Noticing New York's critique of major projects, and the path not taken of site preparation (at Hudson Yards and AY)

If you want a one-stop critique of megadevelopments and major projects in New York City, go to Michael D.D. White's latest Noticing New York post, headlined UN-FUNNY VALENTINES ARRIVING LATE: YOUR COMMUNITY INTERESTS AT HEART . There White takes on stadium projects, Brooklyn Bridge Park, the Columbia University expansion, the Rudin/St. Vincent’s Real Estate Deal, and a whole lot more. Atlantic Yards, not surprisingly, is deemed "Poster Child For Everything Developmentally Bad." Site preparation + stimulus But probably the most resonant observation regarding AY comes in the segment White devotes to the Hudson Yards project, to be built on railyards that require some very expensive platforms. (The Vanderbilt Yard, less than 40% of the AY site, also would require a platform but not one as extensive.) White observes: If the government (as opposed to a private developer) was preparing the site it would not be necessary to postpone the site’s preparation at this time. Site prep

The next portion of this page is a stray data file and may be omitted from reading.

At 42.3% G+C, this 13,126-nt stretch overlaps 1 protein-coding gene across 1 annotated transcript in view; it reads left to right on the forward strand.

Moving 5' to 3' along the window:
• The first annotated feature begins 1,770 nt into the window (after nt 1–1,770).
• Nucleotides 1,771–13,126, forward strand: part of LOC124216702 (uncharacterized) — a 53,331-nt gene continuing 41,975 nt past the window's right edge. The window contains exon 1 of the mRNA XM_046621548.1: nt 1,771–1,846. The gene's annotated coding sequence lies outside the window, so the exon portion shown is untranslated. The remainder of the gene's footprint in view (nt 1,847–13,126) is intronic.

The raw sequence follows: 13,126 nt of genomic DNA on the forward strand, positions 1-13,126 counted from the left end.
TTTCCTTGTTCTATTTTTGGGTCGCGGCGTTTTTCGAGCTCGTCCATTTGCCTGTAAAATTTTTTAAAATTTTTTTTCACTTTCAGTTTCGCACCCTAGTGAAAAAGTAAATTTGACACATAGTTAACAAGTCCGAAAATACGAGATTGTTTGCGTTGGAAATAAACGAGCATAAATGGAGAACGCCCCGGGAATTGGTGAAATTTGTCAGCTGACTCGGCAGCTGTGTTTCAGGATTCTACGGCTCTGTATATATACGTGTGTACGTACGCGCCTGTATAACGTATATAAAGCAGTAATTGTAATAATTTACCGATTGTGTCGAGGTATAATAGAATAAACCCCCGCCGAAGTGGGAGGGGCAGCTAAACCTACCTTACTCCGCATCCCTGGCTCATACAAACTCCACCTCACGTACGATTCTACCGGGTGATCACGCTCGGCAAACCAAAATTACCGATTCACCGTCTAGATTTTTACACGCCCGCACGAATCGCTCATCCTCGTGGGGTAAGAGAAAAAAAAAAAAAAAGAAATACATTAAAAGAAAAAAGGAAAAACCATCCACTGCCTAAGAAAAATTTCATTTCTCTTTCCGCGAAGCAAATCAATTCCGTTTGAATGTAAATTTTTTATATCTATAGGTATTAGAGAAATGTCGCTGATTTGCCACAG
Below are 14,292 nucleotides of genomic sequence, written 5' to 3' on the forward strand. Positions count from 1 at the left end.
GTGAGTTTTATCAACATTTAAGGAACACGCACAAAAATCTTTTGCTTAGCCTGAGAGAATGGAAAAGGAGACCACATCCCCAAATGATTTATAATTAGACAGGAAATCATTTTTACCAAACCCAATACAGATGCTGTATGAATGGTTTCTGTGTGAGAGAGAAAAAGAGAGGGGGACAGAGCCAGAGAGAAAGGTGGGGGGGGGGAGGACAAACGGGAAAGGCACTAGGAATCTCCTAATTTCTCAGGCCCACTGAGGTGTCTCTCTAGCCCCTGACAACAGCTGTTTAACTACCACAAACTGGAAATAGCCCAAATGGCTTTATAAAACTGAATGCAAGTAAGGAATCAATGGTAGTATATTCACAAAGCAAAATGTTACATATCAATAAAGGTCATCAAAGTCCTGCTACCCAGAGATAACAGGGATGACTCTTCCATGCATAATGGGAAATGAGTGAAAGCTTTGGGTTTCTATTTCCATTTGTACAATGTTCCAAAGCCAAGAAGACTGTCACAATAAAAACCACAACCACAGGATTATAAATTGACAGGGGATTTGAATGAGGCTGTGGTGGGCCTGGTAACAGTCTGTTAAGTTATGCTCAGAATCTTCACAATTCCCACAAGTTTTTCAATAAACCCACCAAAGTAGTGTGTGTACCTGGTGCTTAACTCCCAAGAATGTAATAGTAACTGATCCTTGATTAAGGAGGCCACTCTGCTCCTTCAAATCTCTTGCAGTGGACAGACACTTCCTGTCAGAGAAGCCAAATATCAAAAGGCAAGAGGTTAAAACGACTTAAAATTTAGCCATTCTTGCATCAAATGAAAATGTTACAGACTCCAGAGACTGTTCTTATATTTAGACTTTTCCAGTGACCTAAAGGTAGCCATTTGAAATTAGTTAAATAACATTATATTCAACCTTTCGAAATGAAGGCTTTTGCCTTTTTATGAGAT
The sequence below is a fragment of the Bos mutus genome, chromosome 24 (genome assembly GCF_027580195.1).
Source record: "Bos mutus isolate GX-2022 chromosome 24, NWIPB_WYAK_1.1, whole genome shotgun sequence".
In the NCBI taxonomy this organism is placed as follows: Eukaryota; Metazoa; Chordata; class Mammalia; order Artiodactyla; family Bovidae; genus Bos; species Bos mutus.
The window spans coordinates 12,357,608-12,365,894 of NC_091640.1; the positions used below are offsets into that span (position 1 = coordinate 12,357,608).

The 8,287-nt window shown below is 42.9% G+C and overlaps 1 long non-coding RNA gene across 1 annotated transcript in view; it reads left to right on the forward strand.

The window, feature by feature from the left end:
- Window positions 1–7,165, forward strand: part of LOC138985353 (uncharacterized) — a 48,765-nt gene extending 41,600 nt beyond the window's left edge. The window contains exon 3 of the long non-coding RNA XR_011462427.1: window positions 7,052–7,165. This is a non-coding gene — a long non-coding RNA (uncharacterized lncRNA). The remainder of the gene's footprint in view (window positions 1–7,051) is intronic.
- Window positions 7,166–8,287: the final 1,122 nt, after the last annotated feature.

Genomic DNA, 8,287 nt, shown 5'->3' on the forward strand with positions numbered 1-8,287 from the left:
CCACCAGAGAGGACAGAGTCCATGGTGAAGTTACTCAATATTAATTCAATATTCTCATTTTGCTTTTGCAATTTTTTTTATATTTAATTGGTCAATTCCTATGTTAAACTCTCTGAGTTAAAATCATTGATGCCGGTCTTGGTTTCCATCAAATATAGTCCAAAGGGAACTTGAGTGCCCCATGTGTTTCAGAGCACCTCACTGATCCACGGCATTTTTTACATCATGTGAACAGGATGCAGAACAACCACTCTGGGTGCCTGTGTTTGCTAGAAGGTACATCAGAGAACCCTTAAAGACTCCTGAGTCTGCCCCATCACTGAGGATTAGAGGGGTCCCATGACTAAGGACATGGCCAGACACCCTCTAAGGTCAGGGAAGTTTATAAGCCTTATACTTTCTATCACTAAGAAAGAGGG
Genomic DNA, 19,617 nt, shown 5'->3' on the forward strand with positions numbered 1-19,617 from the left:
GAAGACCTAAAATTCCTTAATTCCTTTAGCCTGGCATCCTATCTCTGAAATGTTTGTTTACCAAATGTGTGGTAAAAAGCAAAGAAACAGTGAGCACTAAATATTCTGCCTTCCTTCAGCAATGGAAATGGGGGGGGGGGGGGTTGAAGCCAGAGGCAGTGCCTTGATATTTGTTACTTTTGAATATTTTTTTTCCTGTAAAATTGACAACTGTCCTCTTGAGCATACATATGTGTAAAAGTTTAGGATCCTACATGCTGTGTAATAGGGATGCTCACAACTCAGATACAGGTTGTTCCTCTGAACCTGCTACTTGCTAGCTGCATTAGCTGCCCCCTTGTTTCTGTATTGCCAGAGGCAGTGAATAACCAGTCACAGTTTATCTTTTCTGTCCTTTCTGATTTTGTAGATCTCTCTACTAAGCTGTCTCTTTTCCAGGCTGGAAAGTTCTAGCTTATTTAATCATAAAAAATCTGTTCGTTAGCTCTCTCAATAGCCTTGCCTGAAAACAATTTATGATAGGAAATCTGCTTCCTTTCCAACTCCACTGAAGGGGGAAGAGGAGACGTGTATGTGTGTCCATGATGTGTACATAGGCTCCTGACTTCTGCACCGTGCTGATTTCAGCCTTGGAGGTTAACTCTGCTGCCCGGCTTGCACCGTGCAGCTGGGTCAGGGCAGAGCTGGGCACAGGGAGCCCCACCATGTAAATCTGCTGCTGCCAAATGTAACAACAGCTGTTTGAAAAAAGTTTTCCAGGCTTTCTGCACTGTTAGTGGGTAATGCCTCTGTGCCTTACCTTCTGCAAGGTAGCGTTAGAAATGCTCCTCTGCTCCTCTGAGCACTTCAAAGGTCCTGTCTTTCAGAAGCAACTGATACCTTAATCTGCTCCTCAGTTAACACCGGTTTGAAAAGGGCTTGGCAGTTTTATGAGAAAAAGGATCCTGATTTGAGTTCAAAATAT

"If a shot falls in the woods," well, what if there weren't many Nets fans there to begin with?

Last night the Meadowlands hosted just about as exciting a game as you could possibly imagine," wrote Henry Abbott yesterday in ESPN's TrueHoop blog, referring to the New Jersey Nets-Philadelphia 76ers contest that ended with an astonishing half-court buzzer-beater from Nets point guard Devin Harris. But his local newspaper, the New York Times, didn't send a staffer to the game, and it was covered with three paragraphs of bland AP copy. (The New Jersey papers, the Star-Ledger and the Record, surely played it big, and New York's tabloids hardly ignored it .) The Times's omission--actually, they cover the Nets, but inconsistently--says more about shrinking newspaper budgets than anything. How many people were there? But Abbott's headline, If a Shot Falls in the Woods... , has another meaning: what if there weren't that many Nets fans in attendance in the Izod Center in the first place? The reported attendance was 13,235, or 66.3% of the 19,968 capacity. Now,